The Telegraph
Since 1st March, 1999
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Big push for small car, thanks to oil

New Delhi, Sept. 1: With crude flaring up to record highs, finance minister P. Chidambaram today hinted the government will drive down taxes on smaller, fuel-efficient cars while raising them on older oil-thirsty vehicles.

“We will revisit the question of taxation on small cars at the earliest opportunity,” Chidambaram told CEOs of automobile firms at the annual convention of SIAM.

The minister was responding to Maruti chief Jagdish Khattar’s suggestion that duties on small and oil-saving cars should be cut amid a spurt in petrol prices.

The government taxes automobiles at 24 per cent, which is the upper end of the excise duty structure. To this is added a natural calamity cess of 1 per cent, education cess of 2 per cent and a 12.5 per cent value-added tax.

Chidambaram did not say small cars might be pampered merely because he had high oil bills on mind. The carrot can help turn the country into a hub for such models. Mavens have often talked passionately about it.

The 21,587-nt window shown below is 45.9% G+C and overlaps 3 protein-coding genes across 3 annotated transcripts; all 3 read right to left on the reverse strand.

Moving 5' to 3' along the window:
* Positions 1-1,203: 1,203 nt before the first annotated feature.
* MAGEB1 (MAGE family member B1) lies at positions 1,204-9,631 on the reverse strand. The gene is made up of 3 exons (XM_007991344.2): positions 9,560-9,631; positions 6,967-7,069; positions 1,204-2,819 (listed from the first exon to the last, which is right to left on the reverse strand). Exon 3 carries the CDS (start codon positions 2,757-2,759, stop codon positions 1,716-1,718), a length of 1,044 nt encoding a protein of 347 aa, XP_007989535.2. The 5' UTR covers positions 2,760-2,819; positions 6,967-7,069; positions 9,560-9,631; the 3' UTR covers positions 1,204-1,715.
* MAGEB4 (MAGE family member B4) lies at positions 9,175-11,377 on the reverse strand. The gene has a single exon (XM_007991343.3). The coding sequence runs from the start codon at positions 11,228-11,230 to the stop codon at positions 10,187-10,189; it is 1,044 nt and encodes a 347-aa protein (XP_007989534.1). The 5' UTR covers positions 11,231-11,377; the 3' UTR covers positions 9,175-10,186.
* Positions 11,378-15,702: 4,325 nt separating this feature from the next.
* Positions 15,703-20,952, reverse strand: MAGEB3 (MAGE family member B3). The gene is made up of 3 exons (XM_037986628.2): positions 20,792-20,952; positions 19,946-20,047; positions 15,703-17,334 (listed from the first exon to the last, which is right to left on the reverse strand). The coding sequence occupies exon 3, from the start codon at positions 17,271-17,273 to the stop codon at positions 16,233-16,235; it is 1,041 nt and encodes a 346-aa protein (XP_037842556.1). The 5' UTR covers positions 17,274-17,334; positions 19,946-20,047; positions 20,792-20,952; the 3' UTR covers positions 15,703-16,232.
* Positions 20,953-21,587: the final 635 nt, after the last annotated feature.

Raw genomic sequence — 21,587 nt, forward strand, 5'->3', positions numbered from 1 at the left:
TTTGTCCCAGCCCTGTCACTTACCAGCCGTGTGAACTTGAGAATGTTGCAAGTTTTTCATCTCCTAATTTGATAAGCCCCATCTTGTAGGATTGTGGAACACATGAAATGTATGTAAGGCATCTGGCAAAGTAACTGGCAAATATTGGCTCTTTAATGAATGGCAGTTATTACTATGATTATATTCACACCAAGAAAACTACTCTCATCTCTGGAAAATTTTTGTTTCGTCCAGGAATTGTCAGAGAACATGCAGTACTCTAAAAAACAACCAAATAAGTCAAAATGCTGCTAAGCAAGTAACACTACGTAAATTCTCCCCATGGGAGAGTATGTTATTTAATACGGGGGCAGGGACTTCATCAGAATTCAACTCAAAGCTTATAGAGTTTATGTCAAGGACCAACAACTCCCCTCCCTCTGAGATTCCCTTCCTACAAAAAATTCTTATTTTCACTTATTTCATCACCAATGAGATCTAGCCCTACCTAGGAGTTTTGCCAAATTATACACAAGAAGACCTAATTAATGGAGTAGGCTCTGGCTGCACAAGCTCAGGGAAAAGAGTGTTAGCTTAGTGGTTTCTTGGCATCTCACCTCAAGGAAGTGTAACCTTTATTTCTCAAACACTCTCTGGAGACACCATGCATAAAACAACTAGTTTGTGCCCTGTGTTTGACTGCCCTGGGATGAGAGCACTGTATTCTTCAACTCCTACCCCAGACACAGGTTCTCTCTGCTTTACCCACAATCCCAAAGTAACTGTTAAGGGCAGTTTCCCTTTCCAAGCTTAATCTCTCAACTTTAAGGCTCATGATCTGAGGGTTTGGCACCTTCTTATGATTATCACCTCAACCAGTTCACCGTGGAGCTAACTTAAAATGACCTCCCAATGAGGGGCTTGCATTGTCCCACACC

“Small car manufacturers are looking at making India a base for the global market. We have to keep pace with plans aimed at having small-car plants,” he said. Tax breaks give carmakers ' the ones present and those planning ventures here ' the incentive to get going.

Chidambaram said Toyota and Daihatsu plan to start making small cars by 2007. General Motors will launch Avio this year and another small car in 2007. Back home, Tata Motors’ Rs 1-lakh car could be out in three years.

The finance minister came down heavily on old buses and trucks, saying they should be taxed more heavily so that there is an incentive for fleet renewals. Chidambaram also promised to look at renewing tax sops for auto research after requests that such give-aways were needed to catalyse new models and future growth.

Chidambaram told auto-makers the government was ensuring the economy stayed on the high-growth path. “Seven per cent has become a base. High growth now means taking it to 8 per cent.”

He admitted that achieving it depends on investment, technology, competitive exchange rate, low inflation and benign interest rates. “But above everything, growth remains a function of investment.”

Household savings were high but the minister said much of it was not converted into financial assets and, therefore, not an investment. “If we can double financial savings, it will give a boost to the economy. Financial sector reforms in pension, banking and insurance are vital,” he said. Reform bills on the first two await Parliament’s approval.

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